High School Core Literature

Our high school core literature list allows students to be exposed to authors who represent a variety in writing style, themes, and perspectives.

Core Literature List by Grade

  • The Adventures of Huckleberry Finn (Mark Twain)
  • The Aeneid (Virgil)
  • The Analects of Confucius
  • Beloved (Toni Morrison)
  • The Boxer Rebellion, 1900 (Fei Ch’i-hao)
  • Civil Disobedience (Henry David Thoreau)
  • The Communist Manifesto (Karl Marx)
  • Discourse on the Origin and Basis of Inequality Among Men (Jean-Jacques Rousseau)
  • The Epic of Gilgamesh
  • The Federalist Papers (Jay, Hamilton, Madison)
  • First and Second Inaugural Addresses (Abraham Lincoln)
  • Frankenstein (Mary Shelley)
  • The Histories (Herodotus)
  • The History of the Peloponnesian War (Thucydides)
  • The Iliad (Homer)
  • Letter from Birmingham Jail (Martin Luther King, Jr.)
  • The Lone Ranger and Tonto Fistfight in Heaven (Sherman Alexie)
  • Macbeth (William Shakespeare)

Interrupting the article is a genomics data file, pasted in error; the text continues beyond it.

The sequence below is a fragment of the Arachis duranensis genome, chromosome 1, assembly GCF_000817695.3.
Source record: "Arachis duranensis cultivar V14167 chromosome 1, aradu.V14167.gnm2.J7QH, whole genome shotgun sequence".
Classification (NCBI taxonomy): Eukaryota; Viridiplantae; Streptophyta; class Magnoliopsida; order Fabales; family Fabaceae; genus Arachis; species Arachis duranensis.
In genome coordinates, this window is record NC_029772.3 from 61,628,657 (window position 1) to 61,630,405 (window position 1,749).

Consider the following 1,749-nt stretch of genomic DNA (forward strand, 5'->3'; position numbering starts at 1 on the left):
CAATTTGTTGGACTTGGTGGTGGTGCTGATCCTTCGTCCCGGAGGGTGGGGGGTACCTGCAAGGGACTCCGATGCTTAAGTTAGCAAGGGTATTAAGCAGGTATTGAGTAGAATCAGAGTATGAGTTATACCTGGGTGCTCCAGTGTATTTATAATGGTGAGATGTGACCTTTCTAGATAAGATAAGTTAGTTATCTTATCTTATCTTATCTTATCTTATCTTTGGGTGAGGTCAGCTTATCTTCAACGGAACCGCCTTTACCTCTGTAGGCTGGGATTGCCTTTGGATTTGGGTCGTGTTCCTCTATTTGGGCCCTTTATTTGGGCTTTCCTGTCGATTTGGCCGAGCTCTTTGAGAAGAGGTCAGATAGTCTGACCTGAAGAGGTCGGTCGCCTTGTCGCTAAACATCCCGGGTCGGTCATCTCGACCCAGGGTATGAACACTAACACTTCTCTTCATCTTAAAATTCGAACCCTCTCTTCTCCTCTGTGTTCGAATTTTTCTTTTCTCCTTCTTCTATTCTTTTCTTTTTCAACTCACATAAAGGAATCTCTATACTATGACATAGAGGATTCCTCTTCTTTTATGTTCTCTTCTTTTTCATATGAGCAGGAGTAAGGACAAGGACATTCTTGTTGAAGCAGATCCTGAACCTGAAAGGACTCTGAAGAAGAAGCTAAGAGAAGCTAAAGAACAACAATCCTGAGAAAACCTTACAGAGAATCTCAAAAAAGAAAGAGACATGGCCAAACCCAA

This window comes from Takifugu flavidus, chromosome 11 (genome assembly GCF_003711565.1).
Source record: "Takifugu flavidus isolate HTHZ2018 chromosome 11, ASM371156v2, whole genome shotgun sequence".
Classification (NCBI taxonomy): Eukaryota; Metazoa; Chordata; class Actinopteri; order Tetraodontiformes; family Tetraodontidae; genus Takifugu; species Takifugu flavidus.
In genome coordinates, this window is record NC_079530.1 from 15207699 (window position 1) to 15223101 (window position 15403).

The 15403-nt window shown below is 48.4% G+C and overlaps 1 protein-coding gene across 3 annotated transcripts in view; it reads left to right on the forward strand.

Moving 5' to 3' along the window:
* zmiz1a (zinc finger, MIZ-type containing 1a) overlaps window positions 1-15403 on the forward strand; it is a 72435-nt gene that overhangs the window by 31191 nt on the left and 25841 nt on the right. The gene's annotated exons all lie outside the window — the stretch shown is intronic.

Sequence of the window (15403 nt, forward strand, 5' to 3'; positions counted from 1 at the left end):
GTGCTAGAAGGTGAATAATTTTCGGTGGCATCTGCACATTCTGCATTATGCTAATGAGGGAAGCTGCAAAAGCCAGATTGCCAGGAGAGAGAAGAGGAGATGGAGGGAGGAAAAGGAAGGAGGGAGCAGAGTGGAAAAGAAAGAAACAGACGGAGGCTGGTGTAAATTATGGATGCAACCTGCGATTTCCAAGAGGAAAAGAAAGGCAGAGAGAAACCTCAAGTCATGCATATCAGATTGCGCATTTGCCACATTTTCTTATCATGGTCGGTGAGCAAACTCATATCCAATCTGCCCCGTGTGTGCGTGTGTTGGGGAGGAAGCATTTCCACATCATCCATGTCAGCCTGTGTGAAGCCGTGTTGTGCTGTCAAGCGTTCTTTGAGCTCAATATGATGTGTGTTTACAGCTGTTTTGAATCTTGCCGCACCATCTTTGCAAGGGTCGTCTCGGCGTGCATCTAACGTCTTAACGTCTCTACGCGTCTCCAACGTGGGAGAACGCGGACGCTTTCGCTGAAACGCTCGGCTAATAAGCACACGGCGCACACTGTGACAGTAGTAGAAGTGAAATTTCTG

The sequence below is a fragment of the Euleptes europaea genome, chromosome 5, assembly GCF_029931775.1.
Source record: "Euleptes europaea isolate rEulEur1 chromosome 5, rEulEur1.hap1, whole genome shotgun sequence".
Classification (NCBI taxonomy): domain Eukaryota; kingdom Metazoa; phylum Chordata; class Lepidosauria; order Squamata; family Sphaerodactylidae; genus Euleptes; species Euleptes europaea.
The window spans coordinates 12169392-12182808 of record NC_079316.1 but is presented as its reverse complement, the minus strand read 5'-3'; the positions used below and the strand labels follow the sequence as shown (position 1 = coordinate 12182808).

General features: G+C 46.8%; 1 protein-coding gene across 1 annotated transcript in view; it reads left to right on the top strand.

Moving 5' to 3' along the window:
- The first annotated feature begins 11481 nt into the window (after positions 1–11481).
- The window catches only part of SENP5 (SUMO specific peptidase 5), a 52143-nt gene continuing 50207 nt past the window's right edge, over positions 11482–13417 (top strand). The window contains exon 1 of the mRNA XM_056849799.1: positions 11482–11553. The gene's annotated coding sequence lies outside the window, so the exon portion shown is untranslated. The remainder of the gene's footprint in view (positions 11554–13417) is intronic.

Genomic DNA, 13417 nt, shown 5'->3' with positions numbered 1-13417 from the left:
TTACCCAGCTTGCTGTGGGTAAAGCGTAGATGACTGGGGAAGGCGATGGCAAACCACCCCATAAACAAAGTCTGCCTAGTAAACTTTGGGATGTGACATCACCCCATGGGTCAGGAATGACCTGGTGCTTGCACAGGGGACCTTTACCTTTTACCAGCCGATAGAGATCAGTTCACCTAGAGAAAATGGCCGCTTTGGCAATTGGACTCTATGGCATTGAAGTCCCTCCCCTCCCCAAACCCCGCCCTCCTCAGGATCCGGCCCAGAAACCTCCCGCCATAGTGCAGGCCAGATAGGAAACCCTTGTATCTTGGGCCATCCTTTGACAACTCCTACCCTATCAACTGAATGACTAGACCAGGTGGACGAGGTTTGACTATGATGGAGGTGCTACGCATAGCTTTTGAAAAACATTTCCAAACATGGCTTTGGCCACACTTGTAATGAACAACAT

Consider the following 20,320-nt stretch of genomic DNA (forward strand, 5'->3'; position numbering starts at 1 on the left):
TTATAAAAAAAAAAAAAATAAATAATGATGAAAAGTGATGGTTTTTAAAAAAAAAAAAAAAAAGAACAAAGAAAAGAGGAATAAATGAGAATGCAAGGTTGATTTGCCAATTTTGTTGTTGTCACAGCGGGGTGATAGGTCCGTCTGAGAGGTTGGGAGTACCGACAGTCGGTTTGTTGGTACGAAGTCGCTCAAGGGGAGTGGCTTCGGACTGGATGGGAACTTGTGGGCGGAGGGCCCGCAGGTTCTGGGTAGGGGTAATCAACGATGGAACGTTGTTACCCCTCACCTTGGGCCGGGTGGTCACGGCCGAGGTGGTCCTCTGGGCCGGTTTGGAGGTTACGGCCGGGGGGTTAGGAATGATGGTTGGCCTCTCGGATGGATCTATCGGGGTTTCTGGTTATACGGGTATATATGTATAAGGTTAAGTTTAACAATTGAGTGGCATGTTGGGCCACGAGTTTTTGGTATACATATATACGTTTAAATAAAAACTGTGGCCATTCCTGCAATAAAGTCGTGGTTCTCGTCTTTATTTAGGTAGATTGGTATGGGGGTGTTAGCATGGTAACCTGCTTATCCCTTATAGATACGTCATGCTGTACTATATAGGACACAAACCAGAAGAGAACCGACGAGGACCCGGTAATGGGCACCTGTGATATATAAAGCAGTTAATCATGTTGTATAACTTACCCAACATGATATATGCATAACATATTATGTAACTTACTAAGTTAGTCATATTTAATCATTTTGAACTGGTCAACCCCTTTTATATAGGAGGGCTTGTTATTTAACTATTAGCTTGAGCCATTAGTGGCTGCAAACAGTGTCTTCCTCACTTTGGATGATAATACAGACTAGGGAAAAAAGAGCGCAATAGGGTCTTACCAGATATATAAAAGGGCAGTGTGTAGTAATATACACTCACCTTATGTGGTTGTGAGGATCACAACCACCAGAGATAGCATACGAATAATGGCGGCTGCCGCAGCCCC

• Magna Carta
  • Marbury v. Madison (John Marshall)
  • The Metamorphosis (Franz Kafka)
  • Meno (Plato)
  • Narrative of the Life of Frederick Douglass (Frederick Douglass)
  • The New Nationalism (Theodore Roosevelt)
  • Notes of a Native Son (James Baldwin)
  • The Odyssey (Homer)
  • One Hundred Years of Solitude (Gabriel Garcia Marquez)
  • Parallel Lives (Greek and Roman) (Plutarch)
  • Plessy v. Ferguson (Henry Brown)
  • The Republic (Plato)
  • Rugged Individualism (Herbert Hoover)
  • Satyagraha: The Power of Nonviolence (Mahatma Gandhi)
  • The Second Treatise of Civil Government (John Locke)
  • A Tale of Two Cities (Charles Dickens)
  • United Nations Charter
  • United States Constitution
  • United States Declaration of Independence
  • A Vindication of the Rights of Woman (Mary Wollstonecraft)
  • Walden (Henry David Thoreau)
  • The Wealth of Nations (Adam Smith)
  • White Teeth (Zadie Smith)
  • The Yellow Wallpaper (Charlotte Perkins Gilman)

This list is not exhaustive, as we also believe strongly in guarding the autonomy of teacher-chosen readings. We think of our core literature not so much as a canon, but as a conversation, and a conversation in which all members of our community are encouraged to participate.